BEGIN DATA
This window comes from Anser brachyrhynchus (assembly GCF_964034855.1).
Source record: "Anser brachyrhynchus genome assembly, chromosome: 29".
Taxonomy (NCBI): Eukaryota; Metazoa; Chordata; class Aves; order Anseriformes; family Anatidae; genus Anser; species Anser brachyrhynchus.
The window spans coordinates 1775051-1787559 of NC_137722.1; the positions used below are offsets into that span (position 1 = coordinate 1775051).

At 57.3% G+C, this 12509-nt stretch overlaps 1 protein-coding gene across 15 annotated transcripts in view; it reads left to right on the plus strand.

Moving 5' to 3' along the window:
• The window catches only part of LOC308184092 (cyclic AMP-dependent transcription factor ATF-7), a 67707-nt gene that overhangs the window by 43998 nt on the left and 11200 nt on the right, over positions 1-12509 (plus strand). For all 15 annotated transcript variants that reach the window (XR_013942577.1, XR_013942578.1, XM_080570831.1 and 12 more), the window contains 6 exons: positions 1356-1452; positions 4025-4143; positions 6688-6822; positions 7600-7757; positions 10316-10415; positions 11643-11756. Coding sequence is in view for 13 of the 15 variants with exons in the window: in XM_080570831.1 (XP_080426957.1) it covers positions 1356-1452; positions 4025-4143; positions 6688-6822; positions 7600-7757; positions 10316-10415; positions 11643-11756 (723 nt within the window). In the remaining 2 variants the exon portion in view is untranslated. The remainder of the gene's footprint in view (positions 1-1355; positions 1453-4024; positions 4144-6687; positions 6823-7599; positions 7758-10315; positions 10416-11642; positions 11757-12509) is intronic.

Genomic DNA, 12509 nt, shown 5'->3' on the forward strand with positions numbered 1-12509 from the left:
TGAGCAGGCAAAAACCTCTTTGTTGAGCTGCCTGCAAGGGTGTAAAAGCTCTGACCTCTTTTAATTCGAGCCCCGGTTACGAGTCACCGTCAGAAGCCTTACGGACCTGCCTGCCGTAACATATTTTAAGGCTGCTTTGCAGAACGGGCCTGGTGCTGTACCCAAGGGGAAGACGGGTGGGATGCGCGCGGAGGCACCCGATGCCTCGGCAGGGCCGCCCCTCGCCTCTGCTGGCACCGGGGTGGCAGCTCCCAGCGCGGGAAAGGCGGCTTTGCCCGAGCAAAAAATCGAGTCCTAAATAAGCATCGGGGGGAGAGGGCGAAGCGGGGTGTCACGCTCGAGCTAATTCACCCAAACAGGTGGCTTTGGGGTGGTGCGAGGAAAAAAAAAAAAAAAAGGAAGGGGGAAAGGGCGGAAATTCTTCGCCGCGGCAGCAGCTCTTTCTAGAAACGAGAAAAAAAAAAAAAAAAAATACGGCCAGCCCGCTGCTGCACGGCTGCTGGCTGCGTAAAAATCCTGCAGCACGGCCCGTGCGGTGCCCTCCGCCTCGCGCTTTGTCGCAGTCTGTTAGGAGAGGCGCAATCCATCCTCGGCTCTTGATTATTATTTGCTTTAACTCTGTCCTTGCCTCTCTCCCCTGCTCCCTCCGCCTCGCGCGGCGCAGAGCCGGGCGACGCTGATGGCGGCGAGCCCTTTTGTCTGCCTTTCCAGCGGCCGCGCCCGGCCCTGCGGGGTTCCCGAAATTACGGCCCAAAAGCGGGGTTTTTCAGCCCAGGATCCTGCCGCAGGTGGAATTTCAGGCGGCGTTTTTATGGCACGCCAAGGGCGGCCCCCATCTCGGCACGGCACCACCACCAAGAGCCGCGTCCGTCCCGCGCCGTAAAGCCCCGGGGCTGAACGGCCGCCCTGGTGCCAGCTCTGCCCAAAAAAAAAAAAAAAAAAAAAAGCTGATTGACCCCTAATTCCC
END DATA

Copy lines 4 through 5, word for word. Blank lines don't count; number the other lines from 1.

The window spans coordinates 1775051-1787559 of NC_137722.1; the positions used below are offsets into that span (position 1 = coordinate 1775051).

At 57.3% G+C, this 12509-nt stretch overlaps 1 protein-coding gene across 15 annotated transcripts in view; it reads left to right on the plus strand.